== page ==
Q. I have been receiving chemotherapy treatments for the past six months and my memory is not as good as it used to be. Is this because of the chemo? What should I do?

A.

During chemotherapy treatments, you may notice memory or thinking changes, sometimes referred to as chemobrain. Chemobrain affects your cognitive or thinking abilities including: memory, attention, concentration, word finding or retrieval, multi-tasking, learning, and sense of direction. Researchers are not certain of the exact causes of these difficulties, but they are currently studying this problem in order to find ways to both treat and prevent it.

There are a number of treatable conditions that can affect memory, such as low blood counts, hormonal changes, stress, fatigue, sleep disturbances, depression, and anxiety. Some of your medications could also be affecting your ability to think clearly.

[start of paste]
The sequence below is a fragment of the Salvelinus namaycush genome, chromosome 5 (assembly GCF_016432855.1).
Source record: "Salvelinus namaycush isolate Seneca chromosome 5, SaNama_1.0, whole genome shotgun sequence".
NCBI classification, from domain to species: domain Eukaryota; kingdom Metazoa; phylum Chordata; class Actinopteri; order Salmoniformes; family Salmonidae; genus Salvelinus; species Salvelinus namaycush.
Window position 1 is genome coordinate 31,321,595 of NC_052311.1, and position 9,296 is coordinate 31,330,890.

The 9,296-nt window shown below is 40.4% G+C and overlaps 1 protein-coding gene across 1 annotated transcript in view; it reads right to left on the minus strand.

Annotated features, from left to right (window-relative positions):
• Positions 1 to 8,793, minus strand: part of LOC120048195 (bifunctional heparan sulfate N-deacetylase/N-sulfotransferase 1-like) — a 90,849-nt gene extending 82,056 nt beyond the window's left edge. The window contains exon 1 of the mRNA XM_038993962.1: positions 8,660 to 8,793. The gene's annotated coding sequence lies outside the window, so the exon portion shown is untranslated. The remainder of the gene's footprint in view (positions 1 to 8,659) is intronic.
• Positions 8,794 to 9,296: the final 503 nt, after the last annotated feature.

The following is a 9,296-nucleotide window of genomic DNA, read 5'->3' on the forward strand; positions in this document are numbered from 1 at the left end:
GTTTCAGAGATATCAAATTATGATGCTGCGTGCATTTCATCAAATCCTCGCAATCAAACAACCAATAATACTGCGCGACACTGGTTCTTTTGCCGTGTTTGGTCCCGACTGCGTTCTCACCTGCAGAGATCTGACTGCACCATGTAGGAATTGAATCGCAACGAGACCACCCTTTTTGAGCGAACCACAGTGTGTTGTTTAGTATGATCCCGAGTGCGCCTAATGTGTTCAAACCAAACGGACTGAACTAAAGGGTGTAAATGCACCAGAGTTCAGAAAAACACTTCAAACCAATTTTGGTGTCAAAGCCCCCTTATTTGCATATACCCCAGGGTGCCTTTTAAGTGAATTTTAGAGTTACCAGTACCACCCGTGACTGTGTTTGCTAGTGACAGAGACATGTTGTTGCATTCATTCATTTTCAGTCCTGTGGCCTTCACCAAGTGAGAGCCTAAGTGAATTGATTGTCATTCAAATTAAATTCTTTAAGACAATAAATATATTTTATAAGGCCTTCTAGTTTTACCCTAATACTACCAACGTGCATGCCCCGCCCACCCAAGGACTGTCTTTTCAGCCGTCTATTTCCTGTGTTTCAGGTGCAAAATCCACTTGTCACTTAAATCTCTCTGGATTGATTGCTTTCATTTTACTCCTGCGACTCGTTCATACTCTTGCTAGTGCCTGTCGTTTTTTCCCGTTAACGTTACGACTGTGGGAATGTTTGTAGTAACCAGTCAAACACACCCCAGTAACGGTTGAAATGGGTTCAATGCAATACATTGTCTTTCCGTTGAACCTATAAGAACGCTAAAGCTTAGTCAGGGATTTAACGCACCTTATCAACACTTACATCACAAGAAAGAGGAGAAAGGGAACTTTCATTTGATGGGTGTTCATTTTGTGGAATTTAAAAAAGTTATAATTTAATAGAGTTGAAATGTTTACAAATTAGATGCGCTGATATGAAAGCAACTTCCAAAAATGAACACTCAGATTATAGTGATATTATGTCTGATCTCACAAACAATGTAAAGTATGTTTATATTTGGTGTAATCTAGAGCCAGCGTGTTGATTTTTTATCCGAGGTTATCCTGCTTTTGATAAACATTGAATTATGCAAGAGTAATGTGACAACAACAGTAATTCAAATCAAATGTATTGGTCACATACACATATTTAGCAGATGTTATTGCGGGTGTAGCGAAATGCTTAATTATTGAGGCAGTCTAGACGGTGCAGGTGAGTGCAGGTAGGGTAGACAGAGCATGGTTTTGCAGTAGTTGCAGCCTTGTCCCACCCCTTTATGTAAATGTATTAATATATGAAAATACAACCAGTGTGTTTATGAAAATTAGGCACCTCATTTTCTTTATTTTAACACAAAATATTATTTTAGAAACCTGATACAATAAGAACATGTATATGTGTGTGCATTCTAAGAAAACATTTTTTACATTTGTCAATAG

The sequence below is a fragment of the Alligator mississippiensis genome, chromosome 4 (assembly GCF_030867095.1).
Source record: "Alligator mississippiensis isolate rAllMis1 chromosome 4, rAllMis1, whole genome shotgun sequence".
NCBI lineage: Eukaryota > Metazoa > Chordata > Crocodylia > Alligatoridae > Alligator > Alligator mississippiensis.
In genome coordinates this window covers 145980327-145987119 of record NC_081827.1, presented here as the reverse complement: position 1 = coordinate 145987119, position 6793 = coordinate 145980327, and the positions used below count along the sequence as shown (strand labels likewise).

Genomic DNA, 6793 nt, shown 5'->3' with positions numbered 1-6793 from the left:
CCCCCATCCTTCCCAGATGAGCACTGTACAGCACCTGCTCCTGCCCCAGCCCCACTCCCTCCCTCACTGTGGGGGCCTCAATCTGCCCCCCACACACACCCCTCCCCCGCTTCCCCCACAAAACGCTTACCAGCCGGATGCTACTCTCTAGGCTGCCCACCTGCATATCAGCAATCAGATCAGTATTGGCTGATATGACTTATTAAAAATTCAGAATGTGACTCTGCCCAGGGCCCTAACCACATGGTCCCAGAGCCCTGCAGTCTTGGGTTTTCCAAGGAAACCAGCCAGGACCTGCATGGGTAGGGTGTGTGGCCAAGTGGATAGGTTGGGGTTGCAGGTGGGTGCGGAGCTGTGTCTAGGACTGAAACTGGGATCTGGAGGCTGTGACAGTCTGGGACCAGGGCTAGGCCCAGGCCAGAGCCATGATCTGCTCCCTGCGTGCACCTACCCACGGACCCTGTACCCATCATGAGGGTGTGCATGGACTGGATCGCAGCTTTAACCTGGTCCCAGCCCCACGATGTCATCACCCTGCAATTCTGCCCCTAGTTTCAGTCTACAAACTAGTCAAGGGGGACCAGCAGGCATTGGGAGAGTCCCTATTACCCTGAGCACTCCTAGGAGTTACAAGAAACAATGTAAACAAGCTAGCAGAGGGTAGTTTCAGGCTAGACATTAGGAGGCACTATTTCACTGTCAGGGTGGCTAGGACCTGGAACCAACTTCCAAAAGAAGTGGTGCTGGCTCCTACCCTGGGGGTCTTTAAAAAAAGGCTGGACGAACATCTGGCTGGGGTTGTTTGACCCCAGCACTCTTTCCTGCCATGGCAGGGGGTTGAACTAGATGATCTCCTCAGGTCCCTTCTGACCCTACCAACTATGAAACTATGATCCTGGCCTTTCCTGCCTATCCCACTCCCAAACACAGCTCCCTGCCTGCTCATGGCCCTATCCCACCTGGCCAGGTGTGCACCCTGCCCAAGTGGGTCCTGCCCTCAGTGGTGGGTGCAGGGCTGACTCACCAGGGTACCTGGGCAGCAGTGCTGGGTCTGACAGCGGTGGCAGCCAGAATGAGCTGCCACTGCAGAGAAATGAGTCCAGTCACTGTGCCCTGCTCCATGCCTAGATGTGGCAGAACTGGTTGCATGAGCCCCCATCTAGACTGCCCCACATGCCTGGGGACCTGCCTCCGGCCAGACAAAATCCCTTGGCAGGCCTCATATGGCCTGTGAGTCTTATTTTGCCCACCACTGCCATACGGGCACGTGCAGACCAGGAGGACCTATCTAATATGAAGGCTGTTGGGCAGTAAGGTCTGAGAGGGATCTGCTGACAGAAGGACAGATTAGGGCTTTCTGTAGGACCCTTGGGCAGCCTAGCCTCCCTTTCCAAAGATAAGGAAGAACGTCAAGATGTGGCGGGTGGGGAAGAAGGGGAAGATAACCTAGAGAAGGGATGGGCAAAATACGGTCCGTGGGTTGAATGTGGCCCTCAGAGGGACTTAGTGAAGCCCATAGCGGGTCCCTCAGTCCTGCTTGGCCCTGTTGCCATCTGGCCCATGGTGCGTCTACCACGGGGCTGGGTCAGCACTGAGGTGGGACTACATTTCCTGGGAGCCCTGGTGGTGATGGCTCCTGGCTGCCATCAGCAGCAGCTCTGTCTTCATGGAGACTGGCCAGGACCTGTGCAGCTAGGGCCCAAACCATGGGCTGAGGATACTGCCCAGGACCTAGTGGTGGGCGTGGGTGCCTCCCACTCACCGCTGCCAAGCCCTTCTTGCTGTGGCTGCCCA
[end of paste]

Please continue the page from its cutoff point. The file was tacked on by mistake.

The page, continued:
It is important for you to talk with your doctor if you are having trouble with your memory. Your health care team can be very helpful to you in figuring out ways to manage your memory and thinking changes related to chemotherapy. Bring a list of your questions to your doctor, take notes, and ask permission to record your visit. If possible, bring someone with you. Get a second opinion if your doctor doesn’t take your concerns seriously.

Memory tools can help to boost your memory. Write things down in a planner, pick one spot to keep your keys and wallet, place reminders around your home and work space of tasks you need to do, and recognize the importance of nutrition, exercise and sleep.

CancerCare offers the following fact sheets addressing chemobrain:

Remember that you are not alone. Work with your health care team to address your memory changes, join a support group, learn more about chemobrain through our educational workshop, Chemobrain: The Impact of Cancer Treatments on Memory, Thinking and Attention, and most importantly be kind to yourself.